Subterranean termites of Toru-Orua: a university community in Bayelsa State, Southern Nigeria
Richard Uzakah1* & Oscar Maika1
Termites play beneficial and crucial roles in ecosystems especially in decomposition of organic matter, recycling of nutrients, and soil fertility improvements. However, they are more of a menace, particularly to man and society globally due to their devastations to food and agriculture; building materials to, household furniture etc., and in causing serious depletions of people’s sources of livelihood. This study was aimed at unravelling the species composition, distribution, and prevalence of subterranean termites within the university community at Toru-Orua and, the microflora facilitating cellulose digestion within termite guts. The study area was split into ten zones for easy project management and painstaking investigations. Random field samplings undertaken, after 5-10m transect walks across the community, and followed by laboratory analyses/identification of collected termite specimens revealed three main termites, Globitermes Holmgren, Dicuspiditermes Krishna, and Amitermes Silvestri (in order of importance) respectively, as the predominant species. The Simpson’s index on the termites’ species diversity (0.40) depicted a somewhat moderate species distribution and abundance. Knowledge of pest species composition, distribution, and prevalence rankings are fundamental in planning for environmentally friendly, effective and sustainable pest management strategies. Preliminary microflora investigations on termite guts suggested involvement of cellulolytic bacteria with termites’ food digestions; a finding that may also have some potential benefit in planning novel control options for this pest.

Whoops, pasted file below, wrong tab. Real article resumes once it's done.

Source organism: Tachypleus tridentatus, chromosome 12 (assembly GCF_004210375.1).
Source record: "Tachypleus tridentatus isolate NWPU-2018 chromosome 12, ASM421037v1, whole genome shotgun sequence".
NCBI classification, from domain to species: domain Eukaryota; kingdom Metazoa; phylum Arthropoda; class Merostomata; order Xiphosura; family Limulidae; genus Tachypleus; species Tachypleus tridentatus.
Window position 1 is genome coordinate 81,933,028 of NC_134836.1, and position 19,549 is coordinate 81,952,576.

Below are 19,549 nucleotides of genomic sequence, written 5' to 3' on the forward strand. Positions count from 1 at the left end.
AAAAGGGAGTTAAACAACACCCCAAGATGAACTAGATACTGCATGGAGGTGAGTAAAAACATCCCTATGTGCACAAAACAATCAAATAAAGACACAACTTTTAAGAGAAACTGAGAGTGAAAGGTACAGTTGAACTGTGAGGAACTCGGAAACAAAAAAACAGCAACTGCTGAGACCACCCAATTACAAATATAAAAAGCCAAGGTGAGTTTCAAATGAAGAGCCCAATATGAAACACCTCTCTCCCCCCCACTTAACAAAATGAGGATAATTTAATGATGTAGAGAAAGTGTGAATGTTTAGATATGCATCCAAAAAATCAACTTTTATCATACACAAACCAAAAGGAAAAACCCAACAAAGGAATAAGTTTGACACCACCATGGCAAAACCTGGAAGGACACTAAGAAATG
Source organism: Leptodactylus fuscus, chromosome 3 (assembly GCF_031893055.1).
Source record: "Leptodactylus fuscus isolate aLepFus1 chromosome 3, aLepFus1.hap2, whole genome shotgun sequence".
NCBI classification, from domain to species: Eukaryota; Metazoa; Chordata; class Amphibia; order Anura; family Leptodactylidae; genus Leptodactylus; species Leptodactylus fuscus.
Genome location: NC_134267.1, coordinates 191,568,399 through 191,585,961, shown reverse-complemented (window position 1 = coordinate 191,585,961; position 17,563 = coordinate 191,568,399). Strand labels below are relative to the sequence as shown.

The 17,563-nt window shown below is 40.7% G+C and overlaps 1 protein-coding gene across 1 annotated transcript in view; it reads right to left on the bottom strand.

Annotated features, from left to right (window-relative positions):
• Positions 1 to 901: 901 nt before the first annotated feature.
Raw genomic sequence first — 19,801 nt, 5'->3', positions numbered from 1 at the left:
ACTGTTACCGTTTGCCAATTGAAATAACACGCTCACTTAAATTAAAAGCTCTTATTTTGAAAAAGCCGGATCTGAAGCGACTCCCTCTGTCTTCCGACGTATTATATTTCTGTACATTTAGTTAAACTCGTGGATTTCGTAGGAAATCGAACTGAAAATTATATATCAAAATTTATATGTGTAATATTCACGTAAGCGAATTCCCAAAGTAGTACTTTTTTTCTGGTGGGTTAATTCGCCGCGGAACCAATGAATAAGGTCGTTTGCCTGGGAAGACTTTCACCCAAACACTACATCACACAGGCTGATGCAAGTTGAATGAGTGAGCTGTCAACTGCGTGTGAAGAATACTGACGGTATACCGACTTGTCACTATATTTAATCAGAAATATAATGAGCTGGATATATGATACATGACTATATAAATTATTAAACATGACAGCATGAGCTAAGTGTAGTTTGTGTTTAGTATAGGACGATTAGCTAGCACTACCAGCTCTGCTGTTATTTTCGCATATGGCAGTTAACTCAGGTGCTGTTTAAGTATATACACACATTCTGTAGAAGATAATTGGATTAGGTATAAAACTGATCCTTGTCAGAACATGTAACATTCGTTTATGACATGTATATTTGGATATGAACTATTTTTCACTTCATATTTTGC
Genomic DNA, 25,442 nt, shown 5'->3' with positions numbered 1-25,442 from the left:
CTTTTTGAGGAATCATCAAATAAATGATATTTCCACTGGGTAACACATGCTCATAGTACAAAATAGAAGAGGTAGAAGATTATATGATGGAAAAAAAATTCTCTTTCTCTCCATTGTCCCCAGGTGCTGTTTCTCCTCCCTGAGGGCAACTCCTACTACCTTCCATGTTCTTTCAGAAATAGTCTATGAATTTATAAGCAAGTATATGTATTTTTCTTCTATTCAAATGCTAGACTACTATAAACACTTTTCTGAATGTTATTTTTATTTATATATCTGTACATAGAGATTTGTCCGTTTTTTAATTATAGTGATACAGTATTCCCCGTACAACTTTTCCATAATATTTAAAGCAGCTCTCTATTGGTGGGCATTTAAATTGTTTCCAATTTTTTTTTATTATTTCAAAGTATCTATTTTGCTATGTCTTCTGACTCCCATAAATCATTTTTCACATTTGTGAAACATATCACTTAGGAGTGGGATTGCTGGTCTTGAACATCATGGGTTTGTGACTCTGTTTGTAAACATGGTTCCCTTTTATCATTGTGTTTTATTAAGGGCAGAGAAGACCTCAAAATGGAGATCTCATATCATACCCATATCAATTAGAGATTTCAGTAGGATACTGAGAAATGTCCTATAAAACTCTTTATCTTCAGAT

Keywords: subterranean termites, species composition, prevalence ranking, Simpson’s diversity index, cellulolytic bacteria, synergistic relationship.
1Department of Biological Sciences, University of Africa, Toru-Orua, Sagbama, Bayelsa State, Nigeria
African Journal of Tropical Entomology Research: 1 (3) pp. 176-182.
© 2022 Uzakah & Maika
ORIGINAL RESEARCH ARTICLE/ OPEN ACCESS
*Corresponding author: [email protected]
Received: 17 September 2022
Accepted: 22 November 2022
Published : 29 December 2022